Haft-Seen's History

The tradition of Haft-Seen dates back to the Sasanian Empire (224–651 CE). While the specific items might vary regionally, they generally hold symbolic meanings associated with prosperity, health, and renewal. Over time, the tradition has evolved, incorporating additional elements beyond the original seven.


What is the Meaning of Nowruz Table Items (Haft-Seen)?

The seven traditional items found on the Haft-Seen table, each starting with the letter "S" in Persian, are:

  1. Sabzeh (Sprouts): Symbolizing rebirth and new life, often grown from wheat, lentils, or mung beans.
  2. Samanu (Wheat pudding): Represents sweetness and prosperity, traditionally made from germinated wheat and cooked for several hours.
  3. Senjed (Dried lotus berries): Signifies love and patience due to the heart-shaped dried fruit.
  4. Sir (Garlic): Represents protection against evil and illness, believed to ward off negativity.
  5. Sumaq (Sumac): Symbolizes the color red, signifying good luck and happiness due to its vibrant color.
  6. Sib (Apple): Represents health and beauty due to its round shape and association with vitality.
  7. Serkeh (Vinegar): Symbolizes patience and wisdom, representing the process of transformation and maturity.


The Other Nowruz Table Items Concepts Are:

  1. A mirror (Ayeneh): Reflecting on the past year and self-reflection, symbolizing introspection and growth.
  2. Goldfish (Mahi): Symbolizing life, abundance, and transformation, often kept alive throughout the Nowruz festivities.
  3. Hyacinths and painted eggs: Representing spring and new beginnings, adding vibrant colors and a sense of renewal to the table.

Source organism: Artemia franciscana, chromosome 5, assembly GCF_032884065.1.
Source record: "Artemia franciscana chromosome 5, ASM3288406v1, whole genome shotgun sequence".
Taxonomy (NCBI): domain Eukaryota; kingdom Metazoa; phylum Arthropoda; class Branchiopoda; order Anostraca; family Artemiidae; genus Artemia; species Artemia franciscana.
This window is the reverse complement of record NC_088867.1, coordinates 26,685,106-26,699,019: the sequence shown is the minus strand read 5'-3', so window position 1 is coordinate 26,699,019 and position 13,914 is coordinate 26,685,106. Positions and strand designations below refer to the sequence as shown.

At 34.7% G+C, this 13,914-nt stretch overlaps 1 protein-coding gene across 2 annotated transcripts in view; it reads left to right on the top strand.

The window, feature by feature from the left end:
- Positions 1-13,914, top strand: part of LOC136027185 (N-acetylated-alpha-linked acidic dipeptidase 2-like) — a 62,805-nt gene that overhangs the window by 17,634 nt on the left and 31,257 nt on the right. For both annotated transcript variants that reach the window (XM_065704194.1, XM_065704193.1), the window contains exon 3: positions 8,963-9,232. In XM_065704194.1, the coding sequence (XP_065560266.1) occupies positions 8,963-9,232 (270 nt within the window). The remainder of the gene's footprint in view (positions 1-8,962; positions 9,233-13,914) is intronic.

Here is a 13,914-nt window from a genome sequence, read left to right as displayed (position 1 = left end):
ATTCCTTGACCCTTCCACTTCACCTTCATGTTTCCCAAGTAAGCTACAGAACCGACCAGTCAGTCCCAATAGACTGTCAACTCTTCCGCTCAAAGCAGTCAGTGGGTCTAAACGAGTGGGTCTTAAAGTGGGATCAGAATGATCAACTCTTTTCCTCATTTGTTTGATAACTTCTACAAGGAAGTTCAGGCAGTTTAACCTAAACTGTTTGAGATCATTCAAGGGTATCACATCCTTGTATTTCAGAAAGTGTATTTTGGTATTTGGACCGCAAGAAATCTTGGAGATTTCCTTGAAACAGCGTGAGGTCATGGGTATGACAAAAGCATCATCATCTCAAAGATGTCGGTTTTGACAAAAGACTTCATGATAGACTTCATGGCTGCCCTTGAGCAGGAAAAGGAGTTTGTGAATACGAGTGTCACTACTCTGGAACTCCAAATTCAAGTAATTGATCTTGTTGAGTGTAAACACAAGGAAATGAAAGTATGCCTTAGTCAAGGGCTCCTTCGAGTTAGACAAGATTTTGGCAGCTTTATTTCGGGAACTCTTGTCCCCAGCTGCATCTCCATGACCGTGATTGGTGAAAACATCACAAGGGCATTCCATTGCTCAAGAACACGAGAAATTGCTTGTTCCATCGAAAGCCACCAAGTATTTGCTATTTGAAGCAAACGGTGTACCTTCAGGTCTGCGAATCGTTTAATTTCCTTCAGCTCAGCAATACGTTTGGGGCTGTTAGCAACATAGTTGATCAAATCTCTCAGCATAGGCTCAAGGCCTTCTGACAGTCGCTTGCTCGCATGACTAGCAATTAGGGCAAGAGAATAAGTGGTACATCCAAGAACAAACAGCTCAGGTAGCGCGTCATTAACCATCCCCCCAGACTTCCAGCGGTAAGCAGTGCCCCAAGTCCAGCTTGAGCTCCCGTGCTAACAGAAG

How Iranians Celebrate Nowruz?

How Iranians Celebrate Nowruz

Nowruz, spanning two weeks, is a time for joyous celebrations, vibrant gatherings, and heartfelt connections. As mentioned before, the evening before Nowruz is marked by Chaharshanbe Suri, a fire festival. Families gather outdoors, jumping over bonfires while chanting "Zardiye man az to, sorkhiye to az man" ("My yellowness to you, your redness to me"), symbolizing the exchange of negativity for good fortune.

On the first day of Nowruz, families gather for a special feast featuring traditional dishes. They exchange gifts, especially elders offering money and presents to children in a tradition called “Eidi.” Visits to relatives and friends become a central part of the celebration, fostering social bonds and strengthening community spirit.

Throughout the two weeks, families and friends visit each other, exchanging well wishes, strengthening bonds, and sharing stories. Younger generations often visit and pay respects to elders.

The thirteenth day of Nowruz, Sizdah Bedar or "getting rid of the thirteenth", marks the official end of the festivities. Families and friends head outdoors for picnics, enjoying nature and casting away the sprouted greens from their Haft-Seen tables into flowing water, symbolizing letting go of the old and welcoming the new.

Traditional music, dance performances, and poetry readings often accompany the festivities, adding to the vibrant atmosphere and cultural immersion.

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What Foods are Served During Nowruz?

What Foods are Served During Nowruz

Nowruz celebrations are not complete without a delectable array of traditional dishes. These culinary delights hold special significance and add to the festive spirit:

  1. Sabzi Polo (Herbed Rice): This fragrant rice dish, featuring fresh herbs like dill, parsley, and chives, is a staple on the Nowruz table.
  2. Mahi (Fish): Typically fried or baked, fish represents life and fertility, reminding celebrants of renewal and new beginnings.
  3. Ash-e Reshteh (Noodle Soup): This Persian soup, featuring noodles, lentils, and vegetables, is often enjoyed as a starter or light meal.
  4. Kuku Sabzi (Herb Frittata): A savory and flavorful dish made with eggs, fresh herbs, and spices, Kuku Sabzi is a popular choice for breakfast or snacks.
  5. Dolmeh (Stuffed Grape Leaves): These small, filled parcels, traditionally containing rice, herbs, and meat, offer a burst of flavor and symbolize creativity and craftsmanship.